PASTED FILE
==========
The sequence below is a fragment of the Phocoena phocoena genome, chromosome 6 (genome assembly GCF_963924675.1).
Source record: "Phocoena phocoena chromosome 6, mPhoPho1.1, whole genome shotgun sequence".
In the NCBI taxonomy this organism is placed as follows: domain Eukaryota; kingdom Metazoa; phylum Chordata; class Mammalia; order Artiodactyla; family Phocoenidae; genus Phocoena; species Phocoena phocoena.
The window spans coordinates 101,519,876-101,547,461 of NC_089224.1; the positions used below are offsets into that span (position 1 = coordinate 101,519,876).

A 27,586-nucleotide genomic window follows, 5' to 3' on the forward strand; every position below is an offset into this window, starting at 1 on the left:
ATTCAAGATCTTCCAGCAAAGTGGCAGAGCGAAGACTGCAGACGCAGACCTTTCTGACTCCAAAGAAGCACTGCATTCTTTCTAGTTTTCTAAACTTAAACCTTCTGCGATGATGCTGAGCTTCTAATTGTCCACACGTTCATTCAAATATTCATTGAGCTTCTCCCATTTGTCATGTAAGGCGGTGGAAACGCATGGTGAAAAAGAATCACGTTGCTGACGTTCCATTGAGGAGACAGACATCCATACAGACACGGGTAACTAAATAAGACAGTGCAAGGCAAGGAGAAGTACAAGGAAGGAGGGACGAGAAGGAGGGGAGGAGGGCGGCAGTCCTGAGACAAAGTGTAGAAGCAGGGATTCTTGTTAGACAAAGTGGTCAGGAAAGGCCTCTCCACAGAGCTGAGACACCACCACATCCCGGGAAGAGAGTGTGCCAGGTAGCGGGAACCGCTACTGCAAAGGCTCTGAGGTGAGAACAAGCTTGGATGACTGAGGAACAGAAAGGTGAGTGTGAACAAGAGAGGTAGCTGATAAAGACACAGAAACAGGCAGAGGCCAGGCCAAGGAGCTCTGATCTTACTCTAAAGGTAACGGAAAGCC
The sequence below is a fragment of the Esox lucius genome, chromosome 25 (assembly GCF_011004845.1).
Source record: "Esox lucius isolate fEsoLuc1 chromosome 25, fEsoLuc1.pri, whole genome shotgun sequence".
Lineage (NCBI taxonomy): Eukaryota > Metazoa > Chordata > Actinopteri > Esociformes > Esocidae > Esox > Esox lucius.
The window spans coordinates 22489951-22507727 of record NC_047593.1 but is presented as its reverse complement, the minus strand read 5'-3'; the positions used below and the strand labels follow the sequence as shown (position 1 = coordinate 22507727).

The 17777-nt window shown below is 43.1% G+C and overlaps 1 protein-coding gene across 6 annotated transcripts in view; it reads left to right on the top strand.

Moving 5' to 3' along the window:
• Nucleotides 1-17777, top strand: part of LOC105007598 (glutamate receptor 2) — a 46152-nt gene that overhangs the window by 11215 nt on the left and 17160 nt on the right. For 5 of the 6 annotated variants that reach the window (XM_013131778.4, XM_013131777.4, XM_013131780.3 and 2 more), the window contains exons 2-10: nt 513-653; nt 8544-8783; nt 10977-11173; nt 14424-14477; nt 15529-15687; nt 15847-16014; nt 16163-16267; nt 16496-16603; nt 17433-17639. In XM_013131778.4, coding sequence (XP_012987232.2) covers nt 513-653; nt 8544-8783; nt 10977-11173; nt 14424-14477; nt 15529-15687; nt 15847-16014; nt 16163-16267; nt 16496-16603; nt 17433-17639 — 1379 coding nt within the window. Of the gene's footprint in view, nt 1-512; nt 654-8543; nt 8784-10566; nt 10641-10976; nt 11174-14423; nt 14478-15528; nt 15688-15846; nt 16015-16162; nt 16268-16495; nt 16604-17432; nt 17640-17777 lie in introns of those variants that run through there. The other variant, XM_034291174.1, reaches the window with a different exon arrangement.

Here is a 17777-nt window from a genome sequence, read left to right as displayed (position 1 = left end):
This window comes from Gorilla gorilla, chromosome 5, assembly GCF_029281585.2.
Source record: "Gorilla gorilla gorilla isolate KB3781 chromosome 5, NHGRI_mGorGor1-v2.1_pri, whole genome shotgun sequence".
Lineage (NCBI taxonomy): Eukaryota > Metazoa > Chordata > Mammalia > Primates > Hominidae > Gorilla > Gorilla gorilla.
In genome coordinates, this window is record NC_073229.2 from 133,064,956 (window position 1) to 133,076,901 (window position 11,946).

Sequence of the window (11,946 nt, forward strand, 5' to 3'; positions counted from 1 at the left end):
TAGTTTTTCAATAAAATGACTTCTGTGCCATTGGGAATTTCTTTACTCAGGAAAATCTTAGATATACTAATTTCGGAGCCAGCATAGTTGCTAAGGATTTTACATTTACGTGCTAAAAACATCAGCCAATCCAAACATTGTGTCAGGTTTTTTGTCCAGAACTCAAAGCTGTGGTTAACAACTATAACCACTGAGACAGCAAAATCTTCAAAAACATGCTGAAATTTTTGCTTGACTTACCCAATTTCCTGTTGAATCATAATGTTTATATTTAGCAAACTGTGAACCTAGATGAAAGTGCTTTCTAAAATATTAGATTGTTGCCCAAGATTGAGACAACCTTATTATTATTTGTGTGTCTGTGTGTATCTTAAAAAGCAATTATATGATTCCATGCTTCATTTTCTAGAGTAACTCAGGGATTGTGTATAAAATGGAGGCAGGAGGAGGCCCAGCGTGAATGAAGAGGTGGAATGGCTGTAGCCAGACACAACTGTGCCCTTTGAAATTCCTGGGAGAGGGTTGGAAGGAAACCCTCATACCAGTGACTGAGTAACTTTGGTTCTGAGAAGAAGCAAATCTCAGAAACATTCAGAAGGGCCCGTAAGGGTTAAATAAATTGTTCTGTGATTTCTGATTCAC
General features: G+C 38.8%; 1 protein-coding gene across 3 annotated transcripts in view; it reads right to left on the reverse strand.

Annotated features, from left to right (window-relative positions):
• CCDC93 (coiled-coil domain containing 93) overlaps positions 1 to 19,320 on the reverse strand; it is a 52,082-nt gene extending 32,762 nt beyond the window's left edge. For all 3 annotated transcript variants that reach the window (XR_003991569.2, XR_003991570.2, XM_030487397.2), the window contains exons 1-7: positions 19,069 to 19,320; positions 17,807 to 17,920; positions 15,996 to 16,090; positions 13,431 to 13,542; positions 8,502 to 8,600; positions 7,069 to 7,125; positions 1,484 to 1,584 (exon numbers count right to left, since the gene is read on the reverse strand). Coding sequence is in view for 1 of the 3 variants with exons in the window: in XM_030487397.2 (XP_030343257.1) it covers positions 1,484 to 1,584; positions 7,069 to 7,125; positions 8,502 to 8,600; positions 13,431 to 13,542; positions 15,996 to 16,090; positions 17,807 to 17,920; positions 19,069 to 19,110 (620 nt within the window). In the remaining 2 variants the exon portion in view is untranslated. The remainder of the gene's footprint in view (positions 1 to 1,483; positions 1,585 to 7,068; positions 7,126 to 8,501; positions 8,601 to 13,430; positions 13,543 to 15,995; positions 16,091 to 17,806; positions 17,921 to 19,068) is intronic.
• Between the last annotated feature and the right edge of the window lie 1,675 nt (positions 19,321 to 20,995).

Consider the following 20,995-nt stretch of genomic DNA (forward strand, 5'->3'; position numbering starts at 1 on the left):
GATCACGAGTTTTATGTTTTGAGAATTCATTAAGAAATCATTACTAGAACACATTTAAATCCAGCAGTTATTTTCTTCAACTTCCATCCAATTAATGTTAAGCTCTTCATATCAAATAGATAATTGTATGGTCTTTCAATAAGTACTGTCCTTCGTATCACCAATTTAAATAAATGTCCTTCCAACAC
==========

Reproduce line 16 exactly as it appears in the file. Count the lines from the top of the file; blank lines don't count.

Source record: "Gorilla gorilla gorilla isolate KB3781 chromosome 5, NHGRI_mGorGor1-v2.1_pri, whole genome shotgun sequence".